CFR comment: 

More data! A useful look at what predicts sovereign credit risk (besides being a European government).



Deniz Anginer & Asli Demirgüç-Kunt 

Has the Global Banking System Become More Fragile Over Time?, World Bank Policy Research Working Paper No 5849
Available at 


This paper examines time-series and cross-country variations in default risk co-dependence in the global banking system. The authors construct a default risk measure for all publicly traded banks using the Merton contingent claim model and examine the evolution of the correlation structure of default risk for more than 1,800 banks in more than 60 countries. They find that there has been a significant increase in default risk co-dependence over the three-year period leading to the financial crisis.

They also find that countries that are more integrated, and that have liberalised financial systems and weak banking supervision, have higher co-dependence in their banking sector. The results support an increase in scope for intra-national supervisory cooperation, as well as capital charges for “too-connected-to-fail” institutions that can impose significant externalities.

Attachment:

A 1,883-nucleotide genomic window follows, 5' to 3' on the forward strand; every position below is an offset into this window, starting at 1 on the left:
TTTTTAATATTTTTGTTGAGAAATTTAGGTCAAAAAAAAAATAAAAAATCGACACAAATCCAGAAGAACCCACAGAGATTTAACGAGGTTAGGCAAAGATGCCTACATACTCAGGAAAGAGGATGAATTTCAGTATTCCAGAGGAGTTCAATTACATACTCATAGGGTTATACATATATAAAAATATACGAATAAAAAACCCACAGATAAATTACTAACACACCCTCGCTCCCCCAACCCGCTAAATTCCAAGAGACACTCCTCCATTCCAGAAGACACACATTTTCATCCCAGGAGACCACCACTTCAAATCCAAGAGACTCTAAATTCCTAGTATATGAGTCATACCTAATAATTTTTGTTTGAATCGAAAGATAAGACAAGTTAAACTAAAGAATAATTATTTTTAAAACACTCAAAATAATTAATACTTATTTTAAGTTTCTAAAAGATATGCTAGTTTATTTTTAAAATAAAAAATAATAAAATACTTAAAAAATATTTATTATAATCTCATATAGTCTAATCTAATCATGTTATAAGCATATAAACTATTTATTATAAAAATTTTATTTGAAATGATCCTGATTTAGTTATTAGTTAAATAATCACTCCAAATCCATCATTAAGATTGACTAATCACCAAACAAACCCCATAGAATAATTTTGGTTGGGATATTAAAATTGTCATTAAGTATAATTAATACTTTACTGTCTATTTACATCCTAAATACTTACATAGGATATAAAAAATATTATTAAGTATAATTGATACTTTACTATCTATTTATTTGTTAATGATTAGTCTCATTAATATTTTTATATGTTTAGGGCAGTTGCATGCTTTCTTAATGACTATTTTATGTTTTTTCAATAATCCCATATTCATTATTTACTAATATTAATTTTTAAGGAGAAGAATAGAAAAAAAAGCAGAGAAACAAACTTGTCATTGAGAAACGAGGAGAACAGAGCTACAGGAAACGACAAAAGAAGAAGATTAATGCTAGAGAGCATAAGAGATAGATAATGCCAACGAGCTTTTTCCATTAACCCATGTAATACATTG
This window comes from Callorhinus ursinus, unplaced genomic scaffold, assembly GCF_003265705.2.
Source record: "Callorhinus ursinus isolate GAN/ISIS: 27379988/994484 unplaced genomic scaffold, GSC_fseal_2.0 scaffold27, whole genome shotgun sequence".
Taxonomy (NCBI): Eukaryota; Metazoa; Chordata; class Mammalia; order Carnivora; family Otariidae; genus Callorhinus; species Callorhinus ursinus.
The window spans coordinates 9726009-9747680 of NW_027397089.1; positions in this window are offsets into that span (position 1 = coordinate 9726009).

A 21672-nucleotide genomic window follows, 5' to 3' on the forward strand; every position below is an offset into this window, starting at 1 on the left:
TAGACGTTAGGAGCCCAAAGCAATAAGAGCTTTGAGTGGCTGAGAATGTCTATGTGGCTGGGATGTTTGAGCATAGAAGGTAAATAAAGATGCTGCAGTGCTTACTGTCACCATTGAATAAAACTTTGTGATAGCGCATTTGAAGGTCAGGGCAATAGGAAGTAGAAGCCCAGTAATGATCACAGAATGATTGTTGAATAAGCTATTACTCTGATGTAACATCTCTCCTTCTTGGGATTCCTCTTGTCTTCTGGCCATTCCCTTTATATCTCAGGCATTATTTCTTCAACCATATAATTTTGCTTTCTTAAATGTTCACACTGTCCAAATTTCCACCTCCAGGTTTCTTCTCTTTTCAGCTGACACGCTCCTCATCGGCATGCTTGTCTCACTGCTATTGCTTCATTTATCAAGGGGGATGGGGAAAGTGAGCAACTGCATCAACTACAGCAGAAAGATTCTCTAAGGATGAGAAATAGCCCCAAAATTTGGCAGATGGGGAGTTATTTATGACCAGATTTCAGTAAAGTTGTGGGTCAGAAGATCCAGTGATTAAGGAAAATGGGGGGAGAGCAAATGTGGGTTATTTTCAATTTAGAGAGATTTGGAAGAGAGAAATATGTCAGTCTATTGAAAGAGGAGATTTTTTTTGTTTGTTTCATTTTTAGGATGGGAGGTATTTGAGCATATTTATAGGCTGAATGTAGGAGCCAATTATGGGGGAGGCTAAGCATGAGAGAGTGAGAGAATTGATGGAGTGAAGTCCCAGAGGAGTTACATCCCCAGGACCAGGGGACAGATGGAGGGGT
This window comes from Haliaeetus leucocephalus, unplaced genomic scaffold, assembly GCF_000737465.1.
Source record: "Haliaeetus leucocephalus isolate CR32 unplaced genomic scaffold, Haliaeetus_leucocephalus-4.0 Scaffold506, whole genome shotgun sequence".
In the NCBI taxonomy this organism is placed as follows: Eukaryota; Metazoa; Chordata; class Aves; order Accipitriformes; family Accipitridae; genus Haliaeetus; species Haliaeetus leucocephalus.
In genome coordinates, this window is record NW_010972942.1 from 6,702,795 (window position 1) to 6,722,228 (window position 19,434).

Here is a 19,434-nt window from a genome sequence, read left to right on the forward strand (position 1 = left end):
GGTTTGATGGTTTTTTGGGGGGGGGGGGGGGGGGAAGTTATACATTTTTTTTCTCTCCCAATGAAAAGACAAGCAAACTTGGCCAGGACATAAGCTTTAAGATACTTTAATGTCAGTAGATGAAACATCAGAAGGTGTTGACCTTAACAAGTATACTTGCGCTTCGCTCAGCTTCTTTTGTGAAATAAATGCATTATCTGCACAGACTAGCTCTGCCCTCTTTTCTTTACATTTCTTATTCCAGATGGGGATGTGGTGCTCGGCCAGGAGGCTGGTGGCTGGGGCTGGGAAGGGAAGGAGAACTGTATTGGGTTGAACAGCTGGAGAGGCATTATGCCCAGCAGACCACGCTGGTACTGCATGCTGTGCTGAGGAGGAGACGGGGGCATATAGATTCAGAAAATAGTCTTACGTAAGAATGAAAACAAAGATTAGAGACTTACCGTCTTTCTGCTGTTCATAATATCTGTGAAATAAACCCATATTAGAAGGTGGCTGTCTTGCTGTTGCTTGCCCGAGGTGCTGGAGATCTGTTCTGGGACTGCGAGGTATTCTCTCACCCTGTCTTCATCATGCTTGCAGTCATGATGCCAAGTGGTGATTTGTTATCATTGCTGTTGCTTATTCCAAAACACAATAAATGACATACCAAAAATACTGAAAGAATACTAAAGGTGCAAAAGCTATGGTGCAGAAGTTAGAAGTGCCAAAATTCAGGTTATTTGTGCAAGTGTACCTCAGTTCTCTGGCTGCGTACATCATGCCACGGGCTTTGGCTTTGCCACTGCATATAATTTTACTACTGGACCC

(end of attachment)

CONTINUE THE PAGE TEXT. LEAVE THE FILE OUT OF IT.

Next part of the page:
CFR comment: 

We admit to a weakness for empirical papers. Data are useful and smart people can get good information out of data. This is an interesting examination of changes in the global banking system. It raises important issues about the banking sector that might drive some regulatory changes.



Francisco F Vázquez & Pablo Mariano  

Bank Funding Structures and Risk: Evidence from the Global Financial Crisis, IMF Working Paper No 12/29
Available at 


This paper analyses the evolution of bank funding structures in the run
up to the global financial crisis and studies the implications for
financial stability, exploiting a bank-level dataset that covers about
11,000 banks in the US and Europe during 2001–09. The results show that
banks with weaker structural liquidity and higher leverage in the
pre-crisis period were more likely to fail afterward. The likelihood of
bank failure also increases with bank risk-taking.

In the cross-section,
the smaller domestically-oriented banks were relatively more vulnerable
to liquidity risk, while the large cross-border banks were more